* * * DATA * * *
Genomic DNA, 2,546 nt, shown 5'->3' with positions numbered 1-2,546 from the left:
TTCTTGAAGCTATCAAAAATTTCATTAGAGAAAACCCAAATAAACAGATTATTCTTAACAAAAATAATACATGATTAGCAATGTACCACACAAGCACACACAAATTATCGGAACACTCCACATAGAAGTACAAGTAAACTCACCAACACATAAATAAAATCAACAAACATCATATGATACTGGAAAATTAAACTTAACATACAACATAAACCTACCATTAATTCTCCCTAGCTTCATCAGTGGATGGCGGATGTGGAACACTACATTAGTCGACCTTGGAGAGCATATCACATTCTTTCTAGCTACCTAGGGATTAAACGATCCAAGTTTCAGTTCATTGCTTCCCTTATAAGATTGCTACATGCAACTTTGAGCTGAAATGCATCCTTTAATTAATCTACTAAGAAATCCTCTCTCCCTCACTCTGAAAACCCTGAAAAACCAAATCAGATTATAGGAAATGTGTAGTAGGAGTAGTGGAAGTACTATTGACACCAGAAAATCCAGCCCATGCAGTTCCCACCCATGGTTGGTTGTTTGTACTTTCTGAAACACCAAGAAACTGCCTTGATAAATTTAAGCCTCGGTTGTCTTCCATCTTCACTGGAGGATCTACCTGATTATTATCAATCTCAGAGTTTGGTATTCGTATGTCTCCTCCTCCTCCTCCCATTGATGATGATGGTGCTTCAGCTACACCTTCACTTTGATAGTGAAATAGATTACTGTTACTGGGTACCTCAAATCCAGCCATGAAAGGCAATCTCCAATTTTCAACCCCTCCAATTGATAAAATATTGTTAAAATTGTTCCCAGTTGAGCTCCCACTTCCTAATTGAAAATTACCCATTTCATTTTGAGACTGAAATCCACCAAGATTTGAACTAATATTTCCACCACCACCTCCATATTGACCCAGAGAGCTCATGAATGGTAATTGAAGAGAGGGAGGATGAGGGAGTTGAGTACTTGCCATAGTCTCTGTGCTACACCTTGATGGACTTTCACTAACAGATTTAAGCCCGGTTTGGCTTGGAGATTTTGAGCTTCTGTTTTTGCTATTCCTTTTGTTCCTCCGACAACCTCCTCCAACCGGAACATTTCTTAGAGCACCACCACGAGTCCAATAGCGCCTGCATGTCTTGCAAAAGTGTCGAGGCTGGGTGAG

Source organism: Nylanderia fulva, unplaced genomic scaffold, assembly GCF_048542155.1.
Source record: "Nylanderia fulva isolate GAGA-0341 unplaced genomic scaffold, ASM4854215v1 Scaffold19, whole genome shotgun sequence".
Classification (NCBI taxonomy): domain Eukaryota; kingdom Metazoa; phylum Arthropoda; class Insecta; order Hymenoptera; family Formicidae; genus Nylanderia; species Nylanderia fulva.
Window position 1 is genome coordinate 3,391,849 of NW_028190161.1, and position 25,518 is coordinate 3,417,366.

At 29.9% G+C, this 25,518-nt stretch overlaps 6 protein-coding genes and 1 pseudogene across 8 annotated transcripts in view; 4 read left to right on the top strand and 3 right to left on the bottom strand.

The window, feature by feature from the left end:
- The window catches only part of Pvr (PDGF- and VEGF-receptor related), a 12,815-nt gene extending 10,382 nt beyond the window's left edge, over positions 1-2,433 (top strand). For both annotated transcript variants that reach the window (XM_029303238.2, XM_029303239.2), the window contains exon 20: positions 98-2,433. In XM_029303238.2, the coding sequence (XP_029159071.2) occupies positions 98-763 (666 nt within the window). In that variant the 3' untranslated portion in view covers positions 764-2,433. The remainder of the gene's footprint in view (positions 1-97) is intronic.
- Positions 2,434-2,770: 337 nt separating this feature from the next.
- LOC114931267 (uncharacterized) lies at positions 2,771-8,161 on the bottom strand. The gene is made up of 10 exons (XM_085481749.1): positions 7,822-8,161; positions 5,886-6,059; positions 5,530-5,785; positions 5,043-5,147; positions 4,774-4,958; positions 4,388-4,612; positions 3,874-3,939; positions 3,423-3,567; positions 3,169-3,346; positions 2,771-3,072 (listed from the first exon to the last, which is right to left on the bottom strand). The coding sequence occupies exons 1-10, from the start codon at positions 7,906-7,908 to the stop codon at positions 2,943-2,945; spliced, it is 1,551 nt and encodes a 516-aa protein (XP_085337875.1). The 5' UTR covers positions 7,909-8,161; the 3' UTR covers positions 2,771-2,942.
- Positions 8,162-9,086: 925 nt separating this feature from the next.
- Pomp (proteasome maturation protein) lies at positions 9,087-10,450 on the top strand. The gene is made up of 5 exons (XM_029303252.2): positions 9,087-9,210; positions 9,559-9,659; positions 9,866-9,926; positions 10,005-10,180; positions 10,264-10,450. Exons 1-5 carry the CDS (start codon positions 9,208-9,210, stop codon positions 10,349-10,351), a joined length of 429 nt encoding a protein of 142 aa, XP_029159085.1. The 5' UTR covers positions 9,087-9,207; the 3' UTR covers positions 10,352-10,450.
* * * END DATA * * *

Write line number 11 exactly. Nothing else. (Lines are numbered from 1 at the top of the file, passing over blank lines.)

- LOC114931267 (uncharacterized) lies at positions 2,771-8,161 on the bottom strand. The gene is made up of 10 exons (XM_085481749.1): positions 7,822-8,161; positions 5,886-6,059; positions 5,530-5,785; positions 5,043-5,147; positions 4,774-4,958; positions 4,388-4,612; positions 3,874-3,939; positions 3,423-3,567; positions 3,169-3,346; positions 2,771-3,072 (listed from the first exon to the last, which is right to left on the bottom strand). The coding sequence occupies exons 1-10, from the start codon at positions 7,906-7,908 to the stop codon at positions 2,943-2,945; spliced, it is 1,551 nt and encodes a 516-aa protein (XP_085337875.1). The 5' UTR covers positions 7,909-8,161; the 3' UTR covers positions 2,771-2,942.